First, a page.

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The Food Lab's Guide to Pan-Seared Pork Chops

It's time for another round of The Food Lab. Got a suggestion for an upcoming topic? Email Kenji here, and he'll do his best to answer your queries in a future post. Become a fan of The Food Lab on Facebook or follow it on Twitter for play-by-plays on future kitchen tests and recipe experiments.

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[Photographs: J. Kenji Lopez-Alt]

Pork has had an unfortunate history in this country. As the child of a mother who learned to cook at a time when trichinosis scares were around, all of our pork chops were cooked to well-done. Couple that with the fact that the pork industry spent years catering to customer demands for leaner and leaner meat, and it led to a generation of kids that grew up knowing pork chops only as dry, pale slabs of meat as stringy as a burlap sack and as tough and leathery as Clint Eastwood with a sunburn. Yuck.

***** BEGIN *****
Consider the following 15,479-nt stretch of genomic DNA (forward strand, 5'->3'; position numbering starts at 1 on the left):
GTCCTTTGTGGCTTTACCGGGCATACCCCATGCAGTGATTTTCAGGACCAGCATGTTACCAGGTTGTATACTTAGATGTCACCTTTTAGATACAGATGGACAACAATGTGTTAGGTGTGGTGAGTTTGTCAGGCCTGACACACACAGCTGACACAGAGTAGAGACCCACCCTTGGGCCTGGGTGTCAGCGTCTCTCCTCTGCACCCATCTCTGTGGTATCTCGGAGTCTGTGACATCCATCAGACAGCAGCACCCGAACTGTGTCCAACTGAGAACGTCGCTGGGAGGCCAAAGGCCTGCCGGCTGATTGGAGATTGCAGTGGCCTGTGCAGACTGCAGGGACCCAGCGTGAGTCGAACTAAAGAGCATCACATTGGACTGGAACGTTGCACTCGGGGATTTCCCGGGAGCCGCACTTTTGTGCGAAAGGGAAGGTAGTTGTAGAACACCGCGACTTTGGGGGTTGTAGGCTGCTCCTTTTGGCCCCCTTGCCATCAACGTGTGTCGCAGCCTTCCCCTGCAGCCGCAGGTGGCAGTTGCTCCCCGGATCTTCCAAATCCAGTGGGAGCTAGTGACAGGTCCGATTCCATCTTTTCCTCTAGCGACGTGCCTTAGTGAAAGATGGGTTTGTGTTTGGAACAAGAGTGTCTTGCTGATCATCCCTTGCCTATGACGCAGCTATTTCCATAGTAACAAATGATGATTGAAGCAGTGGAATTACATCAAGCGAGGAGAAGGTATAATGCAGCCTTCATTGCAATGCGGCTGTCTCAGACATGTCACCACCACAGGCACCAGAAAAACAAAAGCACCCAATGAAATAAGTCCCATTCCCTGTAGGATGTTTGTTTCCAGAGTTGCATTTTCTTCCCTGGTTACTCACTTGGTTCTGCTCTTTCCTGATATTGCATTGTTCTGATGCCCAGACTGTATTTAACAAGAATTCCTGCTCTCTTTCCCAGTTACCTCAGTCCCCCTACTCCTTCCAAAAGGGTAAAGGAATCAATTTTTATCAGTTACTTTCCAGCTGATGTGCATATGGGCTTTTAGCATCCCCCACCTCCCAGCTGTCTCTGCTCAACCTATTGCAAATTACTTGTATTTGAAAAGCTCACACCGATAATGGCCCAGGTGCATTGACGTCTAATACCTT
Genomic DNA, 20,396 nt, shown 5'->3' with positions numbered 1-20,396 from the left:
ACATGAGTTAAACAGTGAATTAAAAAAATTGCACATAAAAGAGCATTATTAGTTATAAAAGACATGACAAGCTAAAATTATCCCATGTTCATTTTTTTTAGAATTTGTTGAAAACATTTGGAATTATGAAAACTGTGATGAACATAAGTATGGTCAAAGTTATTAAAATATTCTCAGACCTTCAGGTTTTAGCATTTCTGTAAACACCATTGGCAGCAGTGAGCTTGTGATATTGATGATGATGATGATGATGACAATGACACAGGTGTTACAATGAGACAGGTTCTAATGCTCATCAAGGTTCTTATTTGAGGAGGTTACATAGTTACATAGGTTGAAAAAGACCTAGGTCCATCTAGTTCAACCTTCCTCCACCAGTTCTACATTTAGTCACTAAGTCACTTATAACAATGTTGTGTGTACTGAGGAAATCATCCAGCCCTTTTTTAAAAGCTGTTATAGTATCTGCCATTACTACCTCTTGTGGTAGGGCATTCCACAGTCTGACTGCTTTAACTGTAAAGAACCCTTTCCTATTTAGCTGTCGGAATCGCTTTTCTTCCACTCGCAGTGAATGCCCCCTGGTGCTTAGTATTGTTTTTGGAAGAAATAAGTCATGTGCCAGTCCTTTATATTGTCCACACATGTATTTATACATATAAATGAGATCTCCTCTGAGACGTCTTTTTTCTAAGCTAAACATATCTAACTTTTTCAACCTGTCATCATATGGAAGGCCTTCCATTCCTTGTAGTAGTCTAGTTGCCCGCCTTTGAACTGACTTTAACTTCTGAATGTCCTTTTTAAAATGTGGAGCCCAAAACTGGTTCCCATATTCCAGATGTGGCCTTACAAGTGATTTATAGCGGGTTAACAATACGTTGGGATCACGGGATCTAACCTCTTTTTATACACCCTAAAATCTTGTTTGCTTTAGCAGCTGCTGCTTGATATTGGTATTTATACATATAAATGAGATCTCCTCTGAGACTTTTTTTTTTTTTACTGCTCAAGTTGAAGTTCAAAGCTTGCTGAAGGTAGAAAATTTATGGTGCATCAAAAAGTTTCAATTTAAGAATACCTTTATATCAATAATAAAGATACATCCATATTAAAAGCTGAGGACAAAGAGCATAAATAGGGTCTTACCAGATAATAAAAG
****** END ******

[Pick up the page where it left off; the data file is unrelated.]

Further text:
But the times they are a-changin', and things are looking up for pork. For one thing, we now have relatively easy access to much better meat. Heritage breed pigs that are bred for flavor instead of low fat content. We also have much safer pork—pork that can be eaten at a juicy medium or medium-rare, the way it was meant to be. On top of all that, we're in a virtual renaissance in terms of novel cooking techniques; better, smarter ways to maximize the flavor and texture of a pork chop. Today we're going to discuss a few of those techniques and see if we can't nail down the best.

Choosing Chops

All pork chops are cut out of the same basic part of the pig: the loin, a large muscle that runs along its back from the shoulder to its butt.* Depending on where the chops are cut from, they'll have slightly different cooking qualities.** At the butcher or supermarket, you're likely to find at least two out of three of the following cuts:

*Its anatomical butt, not to be confused with the term "pork butt" or "boston butt," which actually refers to pork shoulder. Confusing, right?
**When talking about this in person, I have a tendency to start pointing out where on the human body these cuts would lie. This seems to make some folks uncomfortable. I don't understand why.